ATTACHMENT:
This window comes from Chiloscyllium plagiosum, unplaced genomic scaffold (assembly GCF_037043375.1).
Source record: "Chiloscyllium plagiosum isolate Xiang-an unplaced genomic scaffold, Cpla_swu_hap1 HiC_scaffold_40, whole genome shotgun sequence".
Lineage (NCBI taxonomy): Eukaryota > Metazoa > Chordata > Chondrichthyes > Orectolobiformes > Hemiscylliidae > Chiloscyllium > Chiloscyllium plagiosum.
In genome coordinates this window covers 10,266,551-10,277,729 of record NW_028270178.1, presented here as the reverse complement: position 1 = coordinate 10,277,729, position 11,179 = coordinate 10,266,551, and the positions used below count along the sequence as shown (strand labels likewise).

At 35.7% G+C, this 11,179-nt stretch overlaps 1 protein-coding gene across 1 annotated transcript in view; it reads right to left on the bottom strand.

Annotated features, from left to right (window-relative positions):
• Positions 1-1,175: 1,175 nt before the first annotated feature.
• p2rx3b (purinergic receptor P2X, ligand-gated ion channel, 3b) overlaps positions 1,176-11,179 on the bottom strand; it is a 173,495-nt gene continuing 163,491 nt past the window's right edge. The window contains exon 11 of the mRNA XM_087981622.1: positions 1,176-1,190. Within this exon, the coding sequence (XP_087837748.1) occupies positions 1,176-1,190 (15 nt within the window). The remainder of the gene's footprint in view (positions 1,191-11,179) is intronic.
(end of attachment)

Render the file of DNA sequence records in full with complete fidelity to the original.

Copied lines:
This window comes from Chiloscyllium plagiosum, unplaced genomic scaffold (assembly GCF_037043375.1).
Source record: "Chiloscyllium plagiosum isolate Xiang-an unplaced genomic scaffold, Cpla_swu_hap1 HiC_scaffold_40, whole genome shotgun sequence".
Lineage (NCBI taxonomy): Eukaryota > Metazoa > Chordata > Chondrichthyes > Orectolobiformes > Hemiscylliidae > Chiloscyllium > Chiloscyllium plagiosum.
In genome coordinates this window covers 10,266,551-10,277,729 of record NW_028270178.1, presented here as the reverse complement: position 1 = coordinate 10,277,729, position 11,179 = coordinate 10,266,551, and the positions used below count along the sequence as shown (strand labels likewise).

At 35.7% G+C, this 11,179-nt stretch overlaps 1 protein-coding gene across 1 annotated transcript in view; it reads right to left on the bottom strand.

Annotated features, from left to right (window-relative positions):
• Positions 1-1,175: 1,175 nt before the first annotated feature.
• p2rx3b (purinergic receptor P2X, ligand-gated ion channel, 3b) overlaps positions 1,176-11,179 on the bottom strand; it is a 173,495-nt gene continuing 163,491 nt past the window's right edge. The window contains exon 11 of the mRNA XM_087981622.1: positions 1,176-1,190. Within this exon, the coding sequence (XP_087837748.1) occupies positions 1,176-1,190 (15 nt within the window). The remainder of the gene's footprint in view (positions 1,191-11,179) is intronic.